Finding a Safety Later in Draft Has Been a Bears Specialty

Gene Chamberlain

In the last three years there have been 34 safeties chosen on the final day of the NFL drafts and only six have gone on to start half their team's games since coming into the league.

This only underscores how difficult it is to do what Bears general manager Ryan Pace has done in finding safeties who can start on the final day of the draft twice, first Adrian Amos and then Eddie Jackson. Jackson was one of the three chosen in 2017 on the final day who went on to start more than half the games.

So with Amos and now Ha Ha Clinton-Dix gone, the Bears need another safety to compete for a starting spot with Deon Bush and Jordan Lucas to play alongside Jackson

They face the decision of going for a top-end safety like California's Ashtyn Davis, Minnesota's Antoine Winfield, Jeremy Chinn of Southern Illinois or Division II project Kyle Dugger from Lenoir-Rhyne. Or they can use their two second-round picks for positions where top athletic ability might be more necessary, like cornerback, offensive line or wide receiver.

Knowing he found both Jackson and Amos later, as well as current backup safeties Bush and DeAndre Houston-Carson, Pace could opt to go this route again.

Taking players from bigger schools who have played on the large stage, especially strong program is always a percentage play. It worked with Jackson, even though he came into the draft after a broken leg.

Notre Dame's Jalen Elliott would be an ideal safety pairing with Eddie Jackson because of his skill set and also because the Bears could get him later in the draft and save their top picks for other needs. Pro Football Focus had him rated the 10th best safety available, even though most mock drafts and scouting services put him nowhere near this level.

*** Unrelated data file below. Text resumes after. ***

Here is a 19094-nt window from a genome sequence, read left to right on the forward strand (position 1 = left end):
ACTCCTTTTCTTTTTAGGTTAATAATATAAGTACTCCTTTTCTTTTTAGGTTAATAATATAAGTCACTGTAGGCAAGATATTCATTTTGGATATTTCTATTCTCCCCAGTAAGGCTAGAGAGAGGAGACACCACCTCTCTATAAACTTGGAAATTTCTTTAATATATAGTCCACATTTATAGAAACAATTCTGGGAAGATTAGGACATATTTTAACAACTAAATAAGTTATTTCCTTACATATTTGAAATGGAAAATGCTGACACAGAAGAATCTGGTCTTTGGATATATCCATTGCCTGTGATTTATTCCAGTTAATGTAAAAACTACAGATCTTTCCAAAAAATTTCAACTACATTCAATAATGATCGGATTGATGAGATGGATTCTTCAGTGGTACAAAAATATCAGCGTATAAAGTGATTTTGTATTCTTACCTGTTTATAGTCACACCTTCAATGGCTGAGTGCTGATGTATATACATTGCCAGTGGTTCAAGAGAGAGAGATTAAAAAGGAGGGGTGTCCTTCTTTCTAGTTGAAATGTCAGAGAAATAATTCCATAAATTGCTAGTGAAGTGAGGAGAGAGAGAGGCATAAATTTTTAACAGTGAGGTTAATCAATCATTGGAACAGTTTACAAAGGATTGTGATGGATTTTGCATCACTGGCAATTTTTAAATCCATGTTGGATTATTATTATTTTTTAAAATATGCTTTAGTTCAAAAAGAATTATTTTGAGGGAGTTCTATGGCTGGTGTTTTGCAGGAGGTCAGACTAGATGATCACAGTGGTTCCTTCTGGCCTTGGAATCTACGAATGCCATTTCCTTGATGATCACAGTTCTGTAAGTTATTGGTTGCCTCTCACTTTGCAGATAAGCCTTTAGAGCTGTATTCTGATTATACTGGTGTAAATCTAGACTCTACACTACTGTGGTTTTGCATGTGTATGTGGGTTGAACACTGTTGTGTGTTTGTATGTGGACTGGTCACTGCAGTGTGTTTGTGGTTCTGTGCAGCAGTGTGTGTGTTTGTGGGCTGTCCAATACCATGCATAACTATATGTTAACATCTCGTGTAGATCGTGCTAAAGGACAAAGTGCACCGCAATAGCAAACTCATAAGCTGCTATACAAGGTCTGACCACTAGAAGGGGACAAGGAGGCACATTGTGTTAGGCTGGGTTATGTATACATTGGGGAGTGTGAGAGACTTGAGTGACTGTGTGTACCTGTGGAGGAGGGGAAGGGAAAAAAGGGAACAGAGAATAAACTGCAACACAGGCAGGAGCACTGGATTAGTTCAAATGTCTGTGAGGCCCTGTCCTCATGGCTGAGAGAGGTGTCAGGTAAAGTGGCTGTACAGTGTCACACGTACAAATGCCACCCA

Elliott's Senior Bowl performance marked him as a player on the rise until his combine 40 stopped momentum. At the Senior Bowl, he was so effective in practices that the wide receivers he went against all week at practice voted him the top North squad defensive back.

"Great experience," Elliott told reporters at the NFL combine. "I'm so thankful for it. I really wanted to go out and prove a point. I'm one of the best safeties in this draft class and I feel like I went out and proved myself not only in coverage but in communication and leadership and I can take the right angles in tackling."

In the combine's 40-yard dash Elliott was clocked in an abysmal 4.8 seconds. Yet, his combine then took a complete turn in the three-cone drill. He ran it in 6.87 seconds.

If you took into account every cornerback, safety AND wide receiver who ran the three-cone drill, only four ran it faster than Elliott. The three-cone drill speaks to his great strength, which is versatility.

"It's not just one spot I can play," Elliott said. "Any DB spot on the field I feel like I can make an impact. I just want people to continue to talk about my relentlessness when it comes to being versatile on the field and I’m going to come out and make plays."

Elliott is at his best in coverage in the short zones, according to several scouting reports. His 40 time at the combine defies logic, or perhaps suggests some sort of faulty measuring.

Although Elliott thinks he's versatile in coverage he's not necessarily a free safety. He can be physical and play at the line. He recalled doing it against Boston College.

"All three of the tight ends from Boston College, those are some big boys," Elliott said. "I was down a lot setting the edge. No matter what kind of power I was giving them, they kept coming back. That's not going to stop me, but those guys were pretty tough."

He doesn't necessarily try to overpower with his tackling at 205 pounds.

"You want to be solid tackling," Elliott said. "If that's a wrap-and-roll or bring a guy down, that's what it needs to be. But I'm always looking to give you a nice bang every once in a while."

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